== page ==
1.1. The Concept of Information Literacy
The term Information Literacy (IL) is the application of skills/competencies and technology to gain knowledge that is used to achieve expected results thereby creating more knowledge. According to Bannerman (2012), information literacy is the skill for the knowledge age. Saunders (2013) explains that "the American Library Association (ALA) developed one of the fully realized definitions of the concept and the Association of College and Research Libraries (ACRL) provides one of the most widely accepted sets of standards." The ALA in (1989) defined Information literacy Competency (ILC) as a set of abilities requiring individuals to "recognise when information is needed and have the ability to locate, evaluate, and use effectively the needed information". ALA (2003) latter goes further to describe an information literate individual as one able to determine the extent of needed information, access the needed information effectively and efficiently, evaluate information and its sources critically, and incorporate selected information into one's knowledge base, use information effectively to accomplish a specific purpose and to understand the economic, legal, and social issues surrounding the literacy competency.
As observed by SCECSAL (2010), Information Literacy (IL) is a complicated concept charged with values, judgments and power dynamics, and thus subject to considerable controversy and debate. Anecdotal evidence also suggests that happenings in the information landscape in the past two decades have caused researchers to begin to think outside the box. While several attempts are being made to give it some perspective, what is clear is that Information literacy is no longer the preserve of higher education learning as it was generally linked with bibliographic and library instruction (SCECSAL, 2010). Thus, Information literacy is common to all disciplines, all learning environments, and all levels of education. It forms the basis for lifelong learning by enabling learners to master content, extend their investigations, become more self-directed, and assume greater control over their own learning (ACRL, 2000). In simple terms, Information literacy can be said to be about people everywhere using information to take control of their lives.
However, Bannerman (2012) laments: that:
the ability of users to search effectively is underdeveloped and that explains the tendency of using basic search technique of Google to access specific information needed. High quality research material are not found as they reside in the hidden web, where all library materials and paid for resources can be found. Botha et al (2006) have warned that becoming an information literate person is not a quick--and --easy process neither is it a once-off occurrence.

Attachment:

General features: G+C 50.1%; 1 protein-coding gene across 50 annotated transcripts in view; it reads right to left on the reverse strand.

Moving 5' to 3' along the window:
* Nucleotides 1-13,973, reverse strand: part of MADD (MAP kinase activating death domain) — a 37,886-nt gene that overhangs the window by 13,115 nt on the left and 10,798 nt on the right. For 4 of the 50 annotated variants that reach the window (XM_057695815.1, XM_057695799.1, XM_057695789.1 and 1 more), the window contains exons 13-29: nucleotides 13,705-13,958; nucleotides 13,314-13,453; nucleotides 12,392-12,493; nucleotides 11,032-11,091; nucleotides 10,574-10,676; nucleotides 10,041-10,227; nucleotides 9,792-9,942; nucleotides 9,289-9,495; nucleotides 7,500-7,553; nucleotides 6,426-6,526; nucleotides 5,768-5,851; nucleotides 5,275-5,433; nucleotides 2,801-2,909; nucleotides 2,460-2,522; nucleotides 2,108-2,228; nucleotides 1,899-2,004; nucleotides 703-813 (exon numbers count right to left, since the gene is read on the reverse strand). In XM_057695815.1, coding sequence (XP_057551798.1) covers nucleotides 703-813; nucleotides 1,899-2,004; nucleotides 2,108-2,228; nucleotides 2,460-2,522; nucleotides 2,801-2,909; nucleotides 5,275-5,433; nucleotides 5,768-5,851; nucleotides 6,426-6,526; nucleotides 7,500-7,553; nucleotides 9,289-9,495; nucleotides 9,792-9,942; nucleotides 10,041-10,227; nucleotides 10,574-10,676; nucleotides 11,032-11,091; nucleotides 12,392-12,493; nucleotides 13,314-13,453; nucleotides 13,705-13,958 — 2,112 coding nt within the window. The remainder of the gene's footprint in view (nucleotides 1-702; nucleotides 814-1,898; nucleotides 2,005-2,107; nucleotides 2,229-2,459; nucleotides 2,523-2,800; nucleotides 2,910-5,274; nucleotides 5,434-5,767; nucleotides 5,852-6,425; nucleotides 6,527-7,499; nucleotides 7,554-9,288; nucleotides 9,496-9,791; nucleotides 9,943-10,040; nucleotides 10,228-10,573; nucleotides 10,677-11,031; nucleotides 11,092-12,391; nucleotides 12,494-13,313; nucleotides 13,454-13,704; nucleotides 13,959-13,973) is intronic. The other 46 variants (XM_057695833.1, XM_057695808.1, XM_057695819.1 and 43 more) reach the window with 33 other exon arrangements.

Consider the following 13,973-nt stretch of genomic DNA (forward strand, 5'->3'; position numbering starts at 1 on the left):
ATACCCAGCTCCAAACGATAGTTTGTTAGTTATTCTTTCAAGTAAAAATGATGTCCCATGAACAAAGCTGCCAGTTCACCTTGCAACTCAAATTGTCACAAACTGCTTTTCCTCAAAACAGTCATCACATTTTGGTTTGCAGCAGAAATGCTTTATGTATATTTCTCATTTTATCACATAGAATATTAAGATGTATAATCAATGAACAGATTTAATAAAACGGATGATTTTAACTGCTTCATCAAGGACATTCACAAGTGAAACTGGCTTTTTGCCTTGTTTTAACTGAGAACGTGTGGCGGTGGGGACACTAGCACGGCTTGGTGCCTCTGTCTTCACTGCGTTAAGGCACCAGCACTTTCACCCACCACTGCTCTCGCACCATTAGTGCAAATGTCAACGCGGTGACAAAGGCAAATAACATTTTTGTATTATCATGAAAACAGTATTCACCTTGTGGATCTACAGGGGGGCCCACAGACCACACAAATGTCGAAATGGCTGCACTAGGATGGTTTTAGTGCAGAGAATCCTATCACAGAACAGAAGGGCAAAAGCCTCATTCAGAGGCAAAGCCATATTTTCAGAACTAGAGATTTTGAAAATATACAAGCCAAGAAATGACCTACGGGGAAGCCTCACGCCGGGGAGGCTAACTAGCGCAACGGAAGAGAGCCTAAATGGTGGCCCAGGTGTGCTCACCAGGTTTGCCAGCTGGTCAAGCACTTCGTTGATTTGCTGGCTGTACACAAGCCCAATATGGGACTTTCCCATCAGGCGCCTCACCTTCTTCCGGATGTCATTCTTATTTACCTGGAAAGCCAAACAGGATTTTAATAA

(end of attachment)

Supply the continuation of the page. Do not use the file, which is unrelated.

Information Literacy is increasingly important in this 21st Century due to the abundance of information resources, methods required for accessing them, unfiltered information content as well as ethical and legal challenges. It is now recognized as not simply as a discrete skills set, but as a culture (SCECSAL, 2010). Bundy (2004) explains that, exhaustive information and technology cannot itself make people more informed without a required skill and capacity to use it progressively. In the view of Radar (2002), information literacy has become a global issue in the last decade where many information literacy initiatives have been documented throughout the world with particularly strong efforts and examples in North America, Australia, South Africa and Northern Europe. In recent years, the continuous growth of high-quality research materials available online has seen information literacy gaining in interest in certain circles in African countries as well, particularly in higher education institutions. These, according to SCECSAL, (2010) include; embedding IL programmes into institutions because it is key to raising institutional standards overall by improving the quality of research, teaching and learning; pedagogical innovation and assessment of IL training; use of new technologies in IL and other initiatives such as distance education, research and publication activities related to information literacy.
Therefore, the familiarity and use of electronic information resources (EIR) are necessary and important. That is why in the University for Development Studies...
Evaluation of use of e-resources by academic staff of Navrongo Campus of University for Development Studies through workplace information literacy programmes.